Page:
Saturday, February 21, 2009

Gifts of Food

To me, the Gift of Food is one of the most meaningful one can give. Exploring the meanings of such a Gift is hard. I somehow am pushed to think in dimensions beyond the limit of paltry English words.

Food is essential for Life. Giving a Gift of Food honors that Gift of Life within the Recipient and seeks to uplift and sustain it. Further, the Giver needed to assemble a lovely recipe of Time, Resources, and Talent in the Gift, amidst complicated times for all of us. The simple act may have been spontaneous, provoked by none other than a Gift of Love from the Giver. Or, the Gift may have been given at a time of need of the Recipient, when the simple act of making Food may have been difficult.

Tonight, Richard fixed Burritos, whose aroma greeted us as Melanie and I walked in the door after a long day away from the Farm. Among other embellishments he had fixed, we spooned on top Salsa made by Lizzie. A year ago, Dorreen (Lizzie's sister) assembled for us a special box of food stuffs from the Northern Plains, reminding us of another place on the Planet we will always call Home. That meant so much. Plus, having Salsa brought up thoughts of Lizzie and Dorreen and we smiled. It was almost like they sat down to dinner with us.

Two days ago, we had the last of the homemade Deer Sausage from Sarah, her Uncle Greg, and the Cummins family in northern Minnesota. And we had it nestled alongside Homemade Sauerkraut made by either Heather and her family (southern Minnesota), or Theresa and hers (North Dakota). We couldn't figure out which one sent it. So we celebrated the Gifts of Food from each of these dear families. Sausage and Sauerkraut are soul food for someone of German and Croatian descent.

When Wendy found out that Mother had fallen a few weeks ago, she sent over a Spaghetti Lasagne. When her Mother Shirley found out that I had just returned from surgery, she brought over a wonderful hot dish of Chicken, Rice, and Veggies. Both Wendy and Shirley are neighbors. Joni and Arnie brought over Hugs and Muffins last Sunday after learning of my surgery and the recent dizzying clip of events in our family.

Some of my fondest memories as a Child were of my Mother on the phone hearing of events in the lives of neighbors, friends and family, and springing into action in the best way she knew how: fixing food. The phone call might have brought news of a birth, an illness, or death. She would have come home after a very busy day at the Shoe Factory to take on the challenges of her growing family. But she would drop everything in that moment to tend to someone in need (and to organize a neighborhood to do so). It wouldn't be long thereafter that the mixer would be whipping up some culinary delicacy, the oven would be wafting loving aromas, or a pie would be on its way to someone we loved and cared about.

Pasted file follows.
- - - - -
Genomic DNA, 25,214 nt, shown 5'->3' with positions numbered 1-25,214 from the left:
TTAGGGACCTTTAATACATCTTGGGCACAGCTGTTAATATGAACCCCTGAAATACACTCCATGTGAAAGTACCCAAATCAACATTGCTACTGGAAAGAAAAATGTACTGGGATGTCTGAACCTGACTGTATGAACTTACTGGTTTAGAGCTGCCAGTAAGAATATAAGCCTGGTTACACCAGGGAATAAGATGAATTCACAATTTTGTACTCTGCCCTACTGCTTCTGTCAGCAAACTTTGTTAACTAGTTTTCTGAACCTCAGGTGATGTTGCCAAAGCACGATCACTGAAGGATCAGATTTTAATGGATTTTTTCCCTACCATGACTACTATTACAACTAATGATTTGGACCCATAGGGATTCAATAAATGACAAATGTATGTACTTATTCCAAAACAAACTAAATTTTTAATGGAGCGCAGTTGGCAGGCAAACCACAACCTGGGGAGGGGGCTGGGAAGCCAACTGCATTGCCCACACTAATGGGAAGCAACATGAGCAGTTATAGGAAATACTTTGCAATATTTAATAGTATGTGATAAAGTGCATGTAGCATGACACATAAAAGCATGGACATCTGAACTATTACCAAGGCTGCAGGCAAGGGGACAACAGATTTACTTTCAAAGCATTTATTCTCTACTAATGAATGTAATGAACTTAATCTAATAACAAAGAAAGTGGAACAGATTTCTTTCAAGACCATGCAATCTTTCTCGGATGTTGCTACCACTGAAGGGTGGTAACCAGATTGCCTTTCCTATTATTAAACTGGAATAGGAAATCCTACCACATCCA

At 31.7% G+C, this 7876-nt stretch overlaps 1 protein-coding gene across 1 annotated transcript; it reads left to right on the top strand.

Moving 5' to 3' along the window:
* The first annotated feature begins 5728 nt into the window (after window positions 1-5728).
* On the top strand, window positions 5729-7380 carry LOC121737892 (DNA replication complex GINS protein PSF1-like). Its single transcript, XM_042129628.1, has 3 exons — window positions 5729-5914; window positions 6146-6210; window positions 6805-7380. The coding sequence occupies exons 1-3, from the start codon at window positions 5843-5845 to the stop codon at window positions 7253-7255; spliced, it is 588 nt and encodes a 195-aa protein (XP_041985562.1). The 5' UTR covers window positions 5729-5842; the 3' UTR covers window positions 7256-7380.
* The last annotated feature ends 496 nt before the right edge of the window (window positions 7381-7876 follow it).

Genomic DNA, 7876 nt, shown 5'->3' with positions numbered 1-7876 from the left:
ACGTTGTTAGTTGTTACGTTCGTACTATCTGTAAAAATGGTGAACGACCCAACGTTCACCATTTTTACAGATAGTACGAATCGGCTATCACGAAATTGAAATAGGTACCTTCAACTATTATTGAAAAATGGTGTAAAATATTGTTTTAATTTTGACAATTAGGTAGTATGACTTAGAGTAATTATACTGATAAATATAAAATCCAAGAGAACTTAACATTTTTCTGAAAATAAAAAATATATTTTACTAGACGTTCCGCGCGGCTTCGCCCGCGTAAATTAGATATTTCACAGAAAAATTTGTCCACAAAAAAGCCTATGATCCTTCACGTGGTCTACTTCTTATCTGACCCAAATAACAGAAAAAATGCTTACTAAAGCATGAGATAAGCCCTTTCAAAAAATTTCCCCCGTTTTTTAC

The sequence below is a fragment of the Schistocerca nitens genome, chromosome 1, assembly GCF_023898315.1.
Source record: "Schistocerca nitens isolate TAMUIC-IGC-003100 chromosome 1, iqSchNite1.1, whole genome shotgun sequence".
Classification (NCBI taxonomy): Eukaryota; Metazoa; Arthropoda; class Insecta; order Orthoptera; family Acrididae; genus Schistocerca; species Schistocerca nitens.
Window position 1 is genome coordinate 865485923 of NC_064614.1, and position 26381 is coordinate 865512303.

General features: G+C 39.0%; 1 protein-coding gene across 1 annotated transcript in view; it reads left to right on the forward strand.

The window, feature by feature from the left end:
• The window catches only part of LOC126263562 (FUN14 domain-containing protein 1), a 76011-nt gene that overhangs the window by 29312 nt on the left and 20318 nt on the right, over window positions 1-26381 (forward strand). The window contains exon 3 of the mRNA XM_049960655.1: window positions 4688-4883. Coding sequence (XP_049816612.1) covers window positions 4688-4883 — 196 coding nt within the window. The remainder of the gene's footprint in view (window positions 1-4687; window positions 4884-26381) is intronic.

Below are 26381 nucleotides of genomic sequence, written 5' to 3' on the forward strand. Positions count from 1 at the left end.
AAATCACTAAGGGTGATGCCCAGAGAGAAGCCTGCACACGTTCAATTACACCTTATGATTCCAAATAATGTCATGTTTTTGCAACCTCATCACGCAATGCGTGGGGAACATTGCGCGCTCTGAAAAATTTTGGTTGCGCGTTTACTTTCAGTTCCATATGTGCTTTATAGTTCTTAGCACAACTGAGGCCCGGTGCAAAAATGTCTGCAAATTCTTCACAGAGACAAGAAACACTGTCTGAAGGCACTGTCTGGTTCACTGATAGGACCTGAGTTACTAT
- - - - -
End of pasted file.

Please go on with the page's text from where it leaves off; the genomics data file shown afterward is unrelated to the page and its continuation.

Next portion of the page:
Mother always had time for such things, and we certainly had time to set our own agendas on hold for someone we loved. It was almost like the other was "doing some of those sacred works of living" which are intense. The least we could do was to support them in our humble gifts of food.

I have taken on this practice throughout my adult life. Somehow, it just seemed natural. Maybe Mother planted seeds in me. I think fondly of such times of sharing. While we gave food to nurture, I think the simple act of giving nurtured us many more times in return.

I remember sharing food with our elderly neighbor Myrt that first harsh winter after her husband Carlisle had passed. She greeted us at the door with visible gratitude and obvious relief. We trudged over to her house through some pretty heavy snows that winter to carry a hot steaming meal. I was especially drawn to sharing with her some of the old foods which would have been characteristic of her generation.

Our favorite meal to share was a Buffalo Roast surrounded by steaming Green Beans, Celery, Potatoes, Carrots, Sweet Potatoes and whatever wanted to go into the Roaster. Such a meal was reminiscent of the feasts of Roast Beef that Aunt Louise would make when I was a child. We shared Buffalo Roast with Patrick and Lora when they moved into their new home. We shared that with Nancy, Evie and their family when their mother Evelyn passed. And we shared Buffalo Roast with Dillon, Christine and the new grandparents at the birth of Jonas. All these memories make me smile.

After our move here and after my Father had passed, we have often bundled up food for Mother. Many of the foods that we have fixed come right from recipes in our shared past. Some are in the freezer awaiting her as she comes home.

We have evolved some basic rules in all of this: We prepare the food with the intention of love and support for those we love. Only the finest of ingredients are used. In our case, we go "organic" as much as possible. Such initiatives flow seamlessly into our daily lives. They are not separate from the routine of our lives, but rather an essential part.

I think back on the wonderful gifts of Food to my family and me these past few weeks. Yum. In all of these Gifts amid tender times, we relax into a luxurious Lap of Love.

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